SUMMARY

[0020] In exemplary embodiments, methods and apparatus for processing a sheet may include: providing an imaging apparatus comprising an input separated from a processing component by a path, the processing component comprising an idling state and a processing state; storing a warm-up step period that is unique to the processing component, the warm-up step period being defined by a period of time to bring the processing component from the idling state to the processing stating; activating the processing component, thereby urging the processing component from the idling state towards the processing state; according to the warm-up period, moving the sheet from the input along the path towards the processing component; and processing the sheet with the processing component.

BRIEF DESCRIPTION OF THE DRAWING

[0021]FIG. 1 shows a schematic side elevation diagram of one type of conventional imaging apparatus.

[0022]FIG. 2 shows a timeline illustrating a conventional sequential process for forming and fusing an image onto a sheet of media.

[0023]FIG. 3 shows a timeline illustrating a conventional fixed delayed process for forming and fusing an image onto a sheet of media.

[0024]FIG. 4 shows a schematic side elevation diagram of one embodiment of an exemplary imaging apparatus.

[0025]FIG. 5 shows a timeline illustrating an exemplary embodiment of an imaging apparatus acceleration method.

[0026]FIG. 6 shows a block diagram of steps occurring during an exemplary acceleration method.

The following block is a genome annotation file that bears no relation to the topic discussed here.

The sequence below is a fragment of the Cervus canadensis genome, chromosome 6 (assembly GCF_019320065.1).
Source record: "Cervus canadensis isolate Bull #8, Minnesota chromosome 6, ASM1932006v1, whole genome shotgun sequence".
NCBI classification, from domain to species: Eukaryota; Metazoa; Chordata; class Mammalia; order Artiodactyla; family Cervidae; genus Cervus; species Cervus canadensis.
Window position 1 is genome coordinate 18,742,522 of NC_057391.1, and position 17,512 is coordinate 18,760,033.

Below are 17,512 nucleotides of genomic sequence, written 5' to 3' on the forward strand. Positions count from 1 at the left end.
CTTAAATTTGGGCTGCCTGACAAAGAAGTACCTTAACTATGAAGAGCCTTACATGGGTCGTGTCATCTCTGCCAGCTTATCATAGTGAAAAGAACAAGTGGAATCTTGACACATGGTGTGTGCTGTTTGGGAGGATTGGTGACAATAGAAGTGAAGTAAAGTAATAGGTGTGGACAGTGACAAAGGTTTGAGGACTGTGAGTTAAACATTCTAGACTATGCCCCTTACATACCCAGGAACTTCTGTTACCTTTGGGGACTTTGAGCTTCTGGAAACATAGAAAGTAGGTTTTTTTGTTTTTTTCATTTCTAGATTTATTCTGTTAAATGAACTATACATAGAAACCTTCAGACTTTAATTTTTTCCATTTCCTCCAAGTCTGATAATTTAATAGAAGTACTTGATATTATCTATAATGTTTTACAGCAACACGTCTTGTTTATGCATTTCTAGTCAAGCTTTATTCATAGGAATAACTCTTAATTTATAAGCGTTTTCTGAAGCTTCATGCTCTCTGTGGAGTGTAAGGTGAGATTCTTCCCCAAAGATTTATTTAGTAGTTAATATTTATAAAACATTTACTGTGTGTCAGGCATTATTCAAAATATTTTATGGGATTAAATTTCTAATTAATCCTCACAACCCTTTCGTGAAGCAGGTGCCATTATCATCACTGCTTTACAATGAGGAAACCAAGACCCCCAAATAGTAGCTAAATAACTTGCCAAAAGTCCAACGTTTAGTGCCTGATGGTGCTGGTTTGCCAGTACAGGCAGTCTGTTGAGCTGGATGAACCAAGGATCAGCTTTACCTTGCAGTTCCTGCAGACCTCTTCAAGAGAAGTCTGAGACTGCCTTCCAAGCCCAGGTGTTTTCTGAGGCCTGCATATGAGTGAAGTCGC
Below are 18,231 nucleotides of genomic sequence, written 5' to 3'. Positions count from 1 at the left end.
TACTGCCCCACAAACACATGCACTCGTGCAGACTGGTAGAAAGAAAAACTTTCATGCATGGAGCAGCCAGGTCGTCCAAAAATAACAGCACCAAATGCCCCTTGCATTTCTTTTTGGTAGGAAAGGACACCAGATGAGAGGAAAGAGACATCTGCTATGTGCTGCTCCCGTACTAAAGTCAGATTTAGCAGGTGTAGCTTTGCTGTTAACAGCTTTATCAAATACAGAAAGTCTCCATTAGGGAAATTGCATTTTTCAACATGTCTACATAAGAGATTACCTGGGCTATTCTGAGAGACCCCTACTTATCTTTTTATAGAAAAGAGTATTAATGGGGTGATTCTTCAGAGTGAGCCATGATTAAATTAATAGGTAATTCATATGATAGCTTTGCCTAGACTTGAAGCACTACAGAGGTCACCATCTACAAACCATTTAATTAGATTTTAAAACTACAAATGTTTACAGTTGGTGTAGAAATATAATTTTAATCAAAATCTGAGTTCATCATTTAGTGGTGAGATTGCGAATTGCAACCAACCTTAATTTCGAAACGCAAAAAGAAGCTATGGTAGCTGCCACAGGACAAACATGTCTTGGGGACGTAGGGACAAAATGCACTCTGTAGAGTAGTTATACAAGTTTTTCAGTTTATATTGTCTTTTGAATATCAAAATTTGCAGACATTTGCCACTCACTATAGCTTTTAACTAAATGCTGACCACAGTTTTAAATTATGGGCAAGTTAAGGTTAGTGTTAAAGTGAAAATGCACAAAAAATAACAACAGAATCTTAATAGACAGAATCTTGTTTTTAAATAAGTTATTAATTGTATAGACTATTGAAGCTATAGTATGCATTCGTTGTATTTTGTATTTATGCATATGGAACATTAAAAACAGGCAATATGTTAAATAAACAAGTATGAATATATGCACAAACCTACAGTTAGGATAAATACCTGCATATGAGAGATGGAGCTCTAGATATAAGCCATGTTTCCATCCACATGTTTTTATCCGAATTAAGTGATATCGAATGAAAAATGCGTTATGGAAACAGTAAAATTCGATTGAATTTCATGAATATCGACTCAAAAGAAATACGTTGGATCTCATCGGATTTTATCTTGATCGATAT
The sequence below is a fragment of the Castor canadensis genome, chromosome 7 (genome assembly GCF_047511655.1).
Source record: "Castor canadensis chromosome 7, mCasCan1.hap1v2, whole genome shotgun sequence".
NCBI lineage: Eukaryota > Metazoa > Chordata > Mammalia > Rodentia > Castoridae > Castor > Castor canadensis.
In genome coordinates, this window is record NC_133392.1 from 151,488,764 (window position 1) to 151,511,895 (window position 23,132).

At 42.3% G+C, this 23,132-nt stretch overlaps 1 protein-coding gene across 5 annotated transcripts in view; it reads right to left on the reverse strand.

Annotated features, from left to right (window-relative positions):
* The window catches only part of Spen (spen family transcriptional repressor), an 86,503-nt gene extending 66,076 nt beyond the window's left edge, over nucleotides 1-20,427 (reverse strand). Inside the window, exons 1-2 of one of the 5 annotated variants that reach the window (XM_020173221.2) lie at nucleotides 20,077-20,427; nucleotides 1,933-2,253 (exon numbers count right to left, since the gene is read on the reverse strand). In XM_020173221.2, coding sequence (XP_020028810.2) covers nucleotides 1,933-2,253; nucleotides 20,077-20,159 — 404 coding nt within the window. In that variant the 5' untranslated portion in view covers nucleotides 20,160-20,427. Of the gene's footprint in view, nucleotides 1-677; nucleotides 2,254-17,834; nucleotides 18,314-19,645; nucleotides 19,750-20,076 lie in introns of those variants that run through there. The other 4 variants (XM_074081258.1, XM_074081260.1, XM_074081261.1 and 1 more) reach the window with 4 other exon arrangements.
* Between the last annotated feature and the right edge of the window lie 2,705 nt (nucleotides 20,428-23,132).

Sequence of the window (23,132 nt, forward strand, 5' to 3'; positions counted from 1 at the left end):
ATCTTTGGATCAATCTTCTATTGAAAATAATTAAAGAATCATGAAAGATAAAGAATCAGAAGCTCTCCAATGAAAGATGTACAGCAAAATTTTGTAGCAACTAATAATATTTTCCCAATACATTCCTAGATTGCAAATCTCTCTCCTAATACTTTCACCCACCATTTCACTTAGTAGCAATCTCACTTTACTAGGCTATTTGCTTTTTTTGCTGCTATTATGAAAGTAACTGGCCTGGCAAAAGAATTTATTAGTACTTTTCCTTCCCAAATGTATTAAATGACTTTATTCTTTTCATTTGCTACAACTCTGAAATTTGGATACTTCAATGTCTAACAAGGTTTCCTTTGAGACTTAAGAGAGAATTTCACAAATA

[0027]FIG. 7 shows a block diagram of steps occurring during an exemplary calibration process of one embodiment for the exemplary acceleration method of FIG. 6.

DETAILED DESCRIPTION

[0028] The apparatus and method described herein may be used in imaging equipment such as printers, copy machines, facsimile machines, scanners, etc. Although the present disclosure is, for illustrative purposes only, directed to a printer, it is to be understood that the methods and apparatus disclosed herein may be utilized in any of the devices previously mentioned, or other imaging equipment.

[0029] In general terms, the present acceleration apparatus and method improves first page out time by adapting to changes in printing factors (e.g. changes in the voltage of the power grid to which the device is attached, changes in the ambient temperature, changes in resistance of a heater, etc.) that impact the time it takes to bring a processing component to an operating state. This adaptation usually results in a forming step beginning to occur essentially simultaneously as the processing component reaches its operating state.

[0030] Having provided a brief introduction, a detailed description will now proceed. It is noted that some reference numerals used to describe the prior art have been retained for descriptive purposes. In one type of printer (e.g. printer 40, FIG. 4), the components may be somewhat similar to those found in conventional printer 10 (FIG. 1) (with some exceptions described later herein).